2362. Robert Southey to John Rickman, 11 January 1814 *
Keswick. Jany. 11. 1814.
My dear R.
The inclosed epistle to George 1st will bear the delay of its circuitous route. It carries a refusal of subscribing to the Literary Fund,  unless cause be shewn for reversing the opinion which I entertain of that said Funds uselessness & despicability.
Your M Chronicle  went far toward putting me in better humour with the Carmen Castratum.  I am disposed to acquit Hazlitt, not because he owes me a good turn for enabling him to escape from Cumberland,  but because if he wished to do me an ill one, I should expect that the ill will would be accompanied with more ability. The criticism is bad, – the verses Carmen is simply good-for-nothing. – The stone which was rejected I have made the cornerstone of an ode interpretive invective, & devoratory,  which is gone to the Courier to be inserted (anonymously) – or not, at Stuarts discretion. – I have heard on such authority as left no doubt in my mind of its truth, that Pichergru expired under the torture; & I believe that Wright was tortured & then murdered that he might tell no tales; the official account of their death was in the first case physically impossible, & in the second absurd. Had I been son or brother of Wright, Palm or Hofer this earth should not have held me & the murderer.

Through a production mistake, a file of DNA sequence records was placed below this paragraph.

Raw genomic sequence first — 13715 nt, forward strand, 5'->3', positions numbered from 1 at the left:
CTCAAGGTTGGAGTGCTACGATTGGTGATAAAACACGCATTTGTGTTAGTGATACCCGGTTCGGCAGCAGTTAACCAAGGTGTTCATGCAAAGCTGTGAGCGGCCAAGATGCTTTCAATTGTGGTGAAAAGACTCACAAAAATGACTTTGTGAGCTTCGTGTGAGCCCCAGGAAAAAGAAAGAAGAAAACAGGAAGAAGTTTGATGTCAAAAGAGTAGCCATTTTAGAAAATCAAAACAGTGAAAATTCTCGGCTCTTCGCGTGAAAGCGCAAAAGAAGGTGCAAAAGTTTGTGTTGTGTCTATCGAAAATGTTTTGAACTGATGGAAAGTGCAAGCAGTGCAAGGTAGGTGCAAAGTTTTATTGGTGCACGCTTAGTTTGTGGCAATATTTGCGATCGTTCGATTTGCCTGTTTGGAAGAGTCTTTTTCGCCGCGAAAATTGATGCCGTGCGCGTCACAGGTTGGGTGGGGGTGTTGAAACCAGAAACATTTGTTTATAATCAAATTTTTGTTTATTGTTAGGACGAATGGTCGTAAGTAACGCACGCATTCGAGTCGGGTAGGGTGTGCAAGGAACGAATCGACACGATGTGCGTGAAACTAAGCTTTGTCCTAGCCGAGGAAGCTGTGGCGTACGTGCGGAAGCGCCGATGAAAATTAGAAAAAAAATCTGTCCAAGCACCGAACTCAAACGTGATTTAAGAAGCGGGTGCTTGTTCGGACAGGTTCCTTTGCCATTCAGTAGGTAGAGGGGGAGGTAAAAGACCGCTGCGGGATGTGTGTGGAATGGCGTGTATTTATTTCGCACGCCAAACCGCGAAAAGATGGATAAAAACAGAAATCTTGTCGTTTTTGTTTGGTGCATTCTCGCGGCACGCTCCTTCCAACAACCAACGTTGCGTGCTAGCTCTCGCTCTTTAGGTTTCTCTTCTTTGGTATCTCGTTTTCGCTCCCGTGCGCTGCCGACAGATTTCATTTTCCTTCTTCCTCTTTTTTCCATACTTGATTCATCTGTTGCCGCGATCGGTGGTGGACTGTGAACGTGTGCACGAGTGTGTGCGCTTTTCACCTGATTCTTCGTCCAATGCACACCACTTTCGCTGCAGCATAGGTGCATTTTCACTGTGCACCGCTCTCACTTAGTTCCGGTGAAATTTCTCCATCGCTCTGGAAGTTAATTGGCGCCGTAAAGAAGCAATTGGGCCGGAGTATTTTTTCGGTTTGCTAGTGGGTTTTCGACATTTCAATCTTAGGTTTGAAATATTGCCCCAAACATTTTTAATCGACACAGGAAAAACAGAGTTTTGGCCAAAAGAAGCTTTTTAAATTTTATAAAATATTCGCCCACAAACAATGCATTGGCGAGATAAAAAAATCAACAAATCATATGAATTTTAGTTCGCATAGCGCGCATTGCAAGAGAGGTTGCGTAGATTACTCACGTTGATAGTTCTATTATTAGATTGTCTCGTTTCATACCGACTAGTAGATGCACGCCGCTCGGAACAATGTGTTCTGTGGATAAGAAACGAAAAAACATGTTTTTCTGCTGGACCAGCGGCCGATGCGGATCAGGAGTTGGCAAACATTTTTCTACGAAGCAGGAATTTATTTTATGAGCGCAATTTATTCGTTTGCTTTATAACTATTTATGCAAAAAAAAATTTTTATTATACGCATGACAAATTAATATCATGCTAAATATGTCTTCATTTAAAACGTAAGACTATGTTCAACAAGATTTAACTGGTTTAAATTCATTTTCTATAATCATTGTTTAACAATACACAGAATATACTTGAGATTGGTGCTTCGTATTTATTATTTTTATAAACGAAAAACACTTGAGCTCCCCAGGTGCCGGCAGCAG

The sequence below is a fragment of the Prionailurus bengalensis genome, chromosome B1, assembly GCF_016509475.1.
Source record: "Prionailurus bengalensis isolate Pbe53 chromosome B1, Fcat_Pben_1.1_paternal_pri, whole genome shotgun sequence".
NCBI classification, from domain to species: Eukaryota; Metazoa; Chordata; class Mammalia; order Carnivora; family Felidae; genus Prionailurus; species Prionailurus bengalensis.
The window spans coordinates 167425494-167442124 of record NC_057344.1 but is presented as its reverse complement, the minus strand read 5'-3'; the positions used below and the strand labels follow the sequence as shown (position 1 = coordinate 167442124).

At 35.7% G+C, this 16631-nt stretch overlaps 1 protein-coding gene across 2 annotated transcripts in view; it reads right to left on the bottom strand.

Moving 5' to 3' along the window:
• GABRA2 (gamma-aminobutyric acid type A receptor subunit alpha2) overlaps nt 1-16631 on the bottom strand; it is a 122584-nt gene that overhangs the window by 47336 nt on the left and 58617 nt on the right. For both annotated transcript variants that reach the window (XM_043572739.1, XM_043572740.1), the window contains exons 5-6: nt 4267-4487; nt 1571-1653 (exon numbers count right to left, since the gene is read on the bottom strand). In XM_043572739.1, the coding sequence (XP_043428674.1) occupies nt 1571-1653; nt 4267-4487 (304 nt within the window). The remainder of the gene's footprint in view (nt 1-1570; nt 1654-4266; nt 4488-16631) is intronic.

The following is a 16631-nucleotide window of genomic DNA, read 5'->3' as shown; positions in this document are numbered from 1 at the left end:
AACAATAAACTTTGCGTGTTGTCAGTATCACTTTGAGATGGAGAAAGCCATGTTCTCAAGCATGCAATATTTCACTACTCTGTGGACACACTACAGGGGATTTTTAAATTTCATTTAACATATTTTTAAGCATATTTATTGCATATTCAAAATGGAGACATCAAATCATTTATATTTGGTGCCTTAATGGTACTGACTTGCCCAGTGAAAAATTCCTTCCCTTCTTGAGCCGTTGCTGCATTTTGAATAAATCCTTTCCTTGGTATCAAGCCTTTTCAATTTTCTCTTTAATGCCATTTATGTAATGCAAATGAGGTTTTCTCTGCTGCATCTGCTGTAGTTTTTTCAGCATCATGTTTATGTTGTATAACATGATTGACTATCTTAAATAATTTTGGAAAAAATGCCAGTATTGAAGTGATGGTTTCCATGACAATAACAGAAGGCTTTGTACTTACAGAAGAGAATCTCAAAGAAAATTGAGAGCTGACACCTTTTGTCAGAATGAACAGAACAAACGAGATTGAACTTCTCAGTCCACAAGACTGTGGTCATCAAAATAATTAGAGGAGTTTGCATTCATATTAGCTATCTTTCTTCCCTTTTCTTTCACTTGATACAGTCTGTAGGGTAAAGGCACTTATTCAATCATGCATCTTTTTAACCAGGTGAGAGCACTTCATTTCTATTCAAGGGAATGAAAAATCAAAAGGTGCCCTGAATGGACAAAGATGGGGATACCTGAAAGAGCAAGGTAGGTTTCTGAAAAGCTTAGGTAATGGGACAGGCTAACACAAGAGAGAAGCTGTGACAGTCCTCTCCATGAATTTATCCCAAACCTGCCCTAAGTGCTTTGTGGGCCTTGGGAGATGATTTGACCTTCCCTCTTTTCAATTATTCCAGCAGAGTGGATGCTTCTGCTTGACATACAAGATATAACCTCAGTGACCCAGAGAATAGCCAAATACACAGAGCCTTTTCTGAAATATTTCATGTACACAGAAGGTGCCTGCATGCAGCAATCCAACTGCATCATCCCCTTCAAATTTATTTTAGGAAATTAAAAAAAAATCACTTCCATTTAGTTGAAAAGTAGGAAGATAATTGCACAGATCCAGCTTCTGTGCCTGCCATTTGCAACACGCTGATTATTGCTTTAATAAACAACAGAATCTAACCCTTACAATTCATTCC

God bless you
* Address: To/ John Rickman Esqre
Endorsement: RS/ 11 Janry 1814
MS: Huntington Library, RS 219. ALS; 2p.
Previously published: Kenneth Curry (ed.), New Letters of Robert Southey, 2 vols (London and New York, 1965), II, pp. 92–93. BACK
 ‘Ode Written During the Negotiations with Bonaparte’, published in the Courier, 3 February 1814. It made use of the five controversial stanzas deleted from the published text of Carmen Triumphale. BACK
 The ninth stanza of ‘Ode Written During the Negotiations with Bonaparte’ accused the Bonapartist regime of murdering: Jean-Charles Pichegru (1761–1804), who was found strangled in his prison cell after returning to France to lead a royalist uprising; the British naval officer John Wesley Wright (1769–1805; DNB), captured on the French coast in 1804 and suspected of landing Pichegru and other opponents of the regime, he was found with his throat cut in prison the following year, a reported suicide; the German bookseller Johann Philipp Palm (1768–1806), executed without trial for publishing an attack on Bonaparte; and the Tyrolean patriot Andreas Hofer (1767–1810), executed for his leadership of a failed rebellion against France’s ally, Bavaria. BACK